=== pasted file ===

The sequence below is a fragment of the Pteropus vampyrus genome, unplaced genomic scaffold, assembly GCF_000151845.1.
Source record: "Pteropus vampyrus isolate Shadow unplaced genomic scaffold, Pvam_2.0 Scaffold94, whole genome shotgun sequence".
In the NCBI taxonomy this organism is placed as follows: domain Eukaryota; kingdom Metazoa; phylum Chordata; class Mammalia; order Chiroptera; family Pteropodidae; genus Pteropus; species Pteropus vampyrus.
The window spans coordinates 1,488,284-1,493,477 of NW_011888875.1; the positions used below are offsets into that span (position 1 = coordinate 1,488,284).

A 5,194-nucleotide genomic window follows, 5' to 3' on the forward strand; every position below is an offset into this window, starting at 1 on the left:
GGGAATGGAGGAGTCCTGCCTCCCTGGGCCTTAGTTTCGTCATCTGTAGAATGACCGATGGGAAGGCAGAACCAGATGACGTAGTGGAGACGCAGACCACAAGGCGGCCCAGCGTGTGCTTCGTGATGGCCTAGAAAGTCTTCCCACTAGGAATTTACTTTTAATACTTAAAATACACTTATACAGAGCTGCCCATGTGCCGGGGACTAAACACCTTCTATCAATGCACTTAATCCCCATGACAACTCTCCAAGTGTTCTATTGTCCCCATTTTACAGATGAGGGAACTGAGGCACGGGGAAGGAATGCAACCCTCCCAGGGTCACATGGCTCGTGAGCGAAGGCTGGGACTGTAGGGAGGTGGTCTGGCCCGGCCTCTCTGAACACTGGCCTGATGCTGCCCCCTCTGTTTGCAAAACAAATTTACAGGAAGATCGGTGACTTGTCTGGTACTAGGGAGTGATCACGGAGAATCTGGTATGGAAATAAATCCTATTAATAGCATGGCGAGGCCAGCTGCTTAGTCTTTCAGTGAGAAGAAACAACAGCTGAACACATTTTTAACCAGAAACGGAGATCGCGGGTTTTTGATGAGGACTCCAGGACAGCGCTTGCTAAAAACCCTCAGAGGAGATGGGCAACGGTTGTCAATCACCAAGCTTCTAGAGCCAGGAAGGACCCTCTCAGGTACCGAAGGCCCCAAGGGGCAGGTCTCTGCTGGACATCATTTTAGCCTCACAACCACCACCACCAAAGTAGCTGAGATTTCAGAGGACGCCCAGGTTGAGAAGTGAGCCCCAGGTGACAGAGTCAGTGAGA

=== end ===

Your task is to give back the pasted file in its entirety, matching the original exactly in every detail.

The sequence below is a fragment of the Pteropus vampyrus genome, unplaced genomic scaffold, assembly GCF_000151845.1.
Source record: "Pteropus vampyrus isolate Shadow unplaced genomic scaffold, Pvam_2.0 Scaffold94, whole genome shotgun sequence".
In the NCBI taxonomy this organism is placed as follows: domain Eukaryota; kingdom Metazoa; phylum Chordata; class Mammalia; order Chiroptera; family Pteropodidae; genus Pteropus; species Pteropus vampyrus.
The window spans coordinates 1,488,284-1,493,477 of NW_011888875.1; the positions used below are offsets into that span (position 1 = coordinate 1,488,284).

A 5,194-nucleotide genomic window follows, 5' to 3' on the forward strand; every position below is an offset into this window, starting at 1 on the left:
GGGAATGGAGGAGTCCTGCCTCCCTGGGCCTTAGTTTCGTCATCTGTAGAATGACCGATGGGAAGGCAGAACCAGATGACGTAGTGGAGACGCAGACCACAAGGCGGCCCAGCGTGTGCTTCGTGATGGCCTAGAAAGTCTTCCCACTAGGAATTTACTTTTAATACTTAAAATACACTTATACAGAGCTGCCCATGTGCCGGGGACTAAACACCTTCTATCAATGCACTTAATCCCCATGACAACTCTCCAAGTGTTCTATTGTCCCCATTTTACAGATGAGGGAACTGAGGCACGGGGAAGGAATGCAACCCTCCCAGGGTCACATGGCTCGTGAGCGAAGGCTGGGACTGTAGGGAGGTGGTCTGGCCCGGCCTCTCTGAACACTGGCCTGATGCTGCCCCCTCTGTTTGCAAAACAAATTTACAGGAAGATCGGTGACTTGTCTGGTACTAGGGAGTGATCACGGAGAATCTGGTATGGAAATAAATCCTATTAATAGCATGGCGAGGCCAGCTGCTTAGTCTTTCAGTGAGAAGAAACAACAGCTGAACACATTTTTAACCAGAAACGGAGATCGCGGGTTTTTGATGAGGACTCCAGGACAGCGCTTGCTAAAAACCCTCAGAGGAGATGGGCAACGGTTGTCAATCACCAAGCTTCTAGAGCCAGGAAGGACCCTCTCAGGTACCGAAGGCCCCAAGGGGCAGGTCTCTGCTGGACATCATTTTAGCCTCACAACCACCACCACCAAAGTAGCTGAGATTTCAGAGGACGCCCAGGTTGAGAAGTGAGCCCCAGGTGACAGAGTCAGTGAGA